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TAPSCOTT, HORACE (1934–1999). Horace Tapscott, black activist and musician, was born in Houston on April 6, 1934. He was the son of Rev. Robert Tapscott and Mary Lou Malone. Tapscott spent the first decade of his life in the predominantly black Third Ward of Houston. His mother played piano in a neighborhood church choir and had been a member of a jazz quartet that performed throughout East Texas and Louisiana in the 1920s. Horace met his father only once, when he was about six.
He grew up in a rich musical environment. As a child he knew musicians Amos Milburn and Floyd Dixon, who dated his sister, and among his kindergarten classmates was Johnny "Guitar" Watson. Tapscott's mother nurtured his musical abilities. By the age of six he had become a competent pianist, and his mother bought him a trombone when he was eight. In 1943 the family moved to Los Angeles, where Horace's stepfather, Leon Jackson, worked in the shipyards.
Once again the youngster found himself surrounded by music. He went to elementary school with Jamesetta Rogers, who later became famous as the rhythm-and-blues singer Etta James, and at Lafayette Junior High School he studied under Percy McDavid, who had taught Illinois and Russell Jacquet and Arnett Cobb in Houston; in Los Angeles, McDavid led a band that included future jazz legends Charles Mingus and Eric Dolphy. At Lafayette, Tapscott also met his future wife, Cecilia, whom he married in 1953 and with whom he eventually had five children (he also fathered five other children with four other women). He led a band at Jefferson High School, where his fellow students included musicians Jesse Belvin and O. C. Smith, and once won $200 in a talent contest at a local theater by playing "Marie" on the trombone.
After a brief stay at Los Angeles City College, Tapscott enlisted in the United States Air Force and served from 1953 to 1957, mostly at Fort Warren Air Force Base in Cheyenne, Wyoming. During his military service he switched back to the piano; after his discharge, he entered the L.A. jazz scene. He played with Lorez Alexandra and later with Lionel Hampton, primarily as a trombonist, from 1958 to 1961. Tapscott also was briefly a member of Motown Records' West Coast band, which backed popular Motown acts such as the Supremes.
In the early 1960s he grew dissatisfied with the commercialism of the music industry and increasingly interested in issues of black cultural awareness and radical politics. In response, he founded the Pan Afrikan Peoples Arkestra, also known as the Ark, a collective group with an ever-changing lineup dedicated to preserving and developing African-American musical traditions. He also founded the Underground Musicians Association, which later changed its name to the "Union of God's Musicians and Artists Ascension"(UGMAA). This organization provided a community center that preserved the Afro-American musical tradition and promoted cultural and musical education. It also distributed free food to families in Watts and made available meeting space for black radicals such as Stokely Carmichael and H. Rap Brown. The Ark was known for playing free outdoor concerts in south central Los Angeles and often spontaneously loaded the UGMAA truck with equipment and offered unscheduled performances in local parks and on street corners. Tapscott taught a course at the University of California at Riverside on "Black Experience in the Fine Arts." He also helped set up the UGMAA Fine Arts Institute and briefly hosted a public television show, The Store Front. The group's radical politics—it also played benefits for Angela Davis and for local Black Panther leader Geronimo Pratt—helped draw the attention of the FBI, which placed it and Tapscott under surveillance.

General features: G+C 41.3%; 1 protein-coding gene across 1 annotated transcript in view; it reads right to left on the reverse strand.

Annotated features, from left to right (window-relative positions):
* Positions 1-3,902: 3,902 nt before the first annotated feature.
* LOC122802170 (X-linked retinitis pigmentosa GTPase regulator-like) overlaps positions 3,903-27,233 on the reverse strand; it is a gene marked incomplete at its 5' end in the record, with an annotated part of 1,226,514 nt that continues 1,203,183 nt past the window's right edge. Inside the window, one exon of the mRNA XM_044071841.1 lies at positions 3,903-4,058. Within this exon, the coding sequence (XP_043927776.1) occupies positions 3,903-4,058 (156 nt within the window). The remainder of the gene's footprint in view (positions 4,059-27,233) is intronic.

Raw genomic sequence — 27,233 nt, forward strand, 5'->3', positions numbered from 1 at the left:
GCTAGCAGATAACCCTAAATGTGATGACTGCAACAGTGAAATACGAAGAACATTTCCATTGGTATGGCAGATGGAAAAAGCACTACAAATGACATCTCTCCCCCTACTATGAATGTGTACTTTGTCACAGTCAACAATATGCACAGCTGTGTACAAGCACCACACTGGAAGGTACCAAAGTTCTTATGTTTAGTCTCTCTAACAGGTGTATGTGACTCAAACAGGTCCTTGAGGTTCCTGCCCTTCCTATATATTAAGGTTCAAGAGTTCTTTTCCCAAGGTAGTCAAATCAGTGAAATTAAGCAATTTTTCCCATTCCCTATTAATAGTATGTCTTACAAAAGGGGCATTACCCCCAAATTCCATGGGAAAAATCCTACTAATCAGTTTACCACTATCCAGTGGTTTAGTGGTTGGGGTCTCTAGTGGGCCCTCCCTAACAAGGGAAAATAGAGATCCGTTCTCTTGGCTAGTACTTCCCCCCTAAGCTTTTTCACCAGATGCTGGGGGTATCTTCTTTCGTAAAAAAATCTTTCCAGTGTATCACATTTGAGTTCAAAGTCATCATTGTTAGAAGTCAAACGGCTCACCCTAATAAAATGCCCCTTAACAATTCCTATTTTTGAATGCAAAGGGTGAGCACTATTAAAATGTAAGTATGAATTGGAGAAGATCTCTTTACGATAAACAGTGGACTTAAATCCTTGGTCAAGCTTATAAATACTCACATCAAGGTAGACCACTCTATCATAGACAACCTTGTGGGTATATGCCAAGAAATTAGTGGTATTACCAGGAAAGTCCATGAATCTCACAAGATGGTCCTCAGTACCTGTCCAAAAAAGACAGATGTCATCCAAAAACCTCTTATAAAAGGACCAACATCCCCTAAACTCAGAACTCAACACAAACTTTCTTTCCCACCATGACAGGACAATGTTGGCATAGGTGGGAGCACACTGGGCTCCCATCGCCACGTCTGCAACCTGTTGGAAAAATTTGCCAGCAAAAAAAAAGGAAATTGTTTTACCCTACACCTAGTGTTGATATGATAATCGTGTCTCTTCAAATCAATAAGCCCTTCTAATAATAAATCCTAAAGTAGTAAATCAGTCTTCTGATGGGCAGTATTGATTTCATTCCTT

Perhaps unsurprisingly, given his dedication to radical causes, Tapscott's recording career got off to a relatively late start. In 1969 the Horace Tapscott Quintet released The Giant Has Awakened, a call for black consciousness and black liberation, on the Flying Dutchman label. His first solo album was Songs of the Unsung (1978) on the Interplay label. In that year, he suffered a cerebral aneurysm and almost died; nevertheless, he eventually released fourteen albums, including eight albums of solo piano called The Tapscott Sessions (on the Nimbus label), over the next six years. Tapscott and the Ark continued performing into the 1990s. His last recordings were Among Friends (on Jazz Friends Productions), recorded live in France with the Tapscott Simmons Quartet in 1995, and Thoughts of Dar es Salaam (on Arabesque Jazz), both released in 1999. Tapscott died of cancer in Los Angeles on February 27, 1999. UGMAA still existed in the early 2000s.
Clora Bryant et. al., eds., Central Avenue Sounds: Jazz in Los Angeles (Berkeley: University of California Press, 1998). Aaron Cohen, "Papa's Optimism: The Final Interview," Down Beat 66 (May 1999). Steven Louis Isoardi, The Dark Tree: Jazz and the Community Arts in Los Angeles (Berkeley: University of California Press, 2006). "Quiet West Coast Giant Reawakens," Down Beat 45 (December 1978). Ian Stewart, "Horace Tapscott," Musician, November 1979. Horace Tapscott Homepage (http://www.posi-tone.com/tapscott/), accessed January 19, 2011. Horace Tapscott, with Steven Isoardi, ed., Songs of the Unsung: The Musical and Social Journey of Horace Tapscott (Durham, North Carolina: Duke University Press, 2001).
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The following, adapted from the Chicago Manual of Style, 15th edition, is the preferred citation for this article.Handbook of Texas Online, Bradley Shreve, "Tapscott, Horace," accessed April 25, 2017, http://www.tshaonline.org/handbook/online/articles/fta62.
Uploaded on June 15, 2010. Modified on January 26, 2017. Published by the Texas State Historical Association.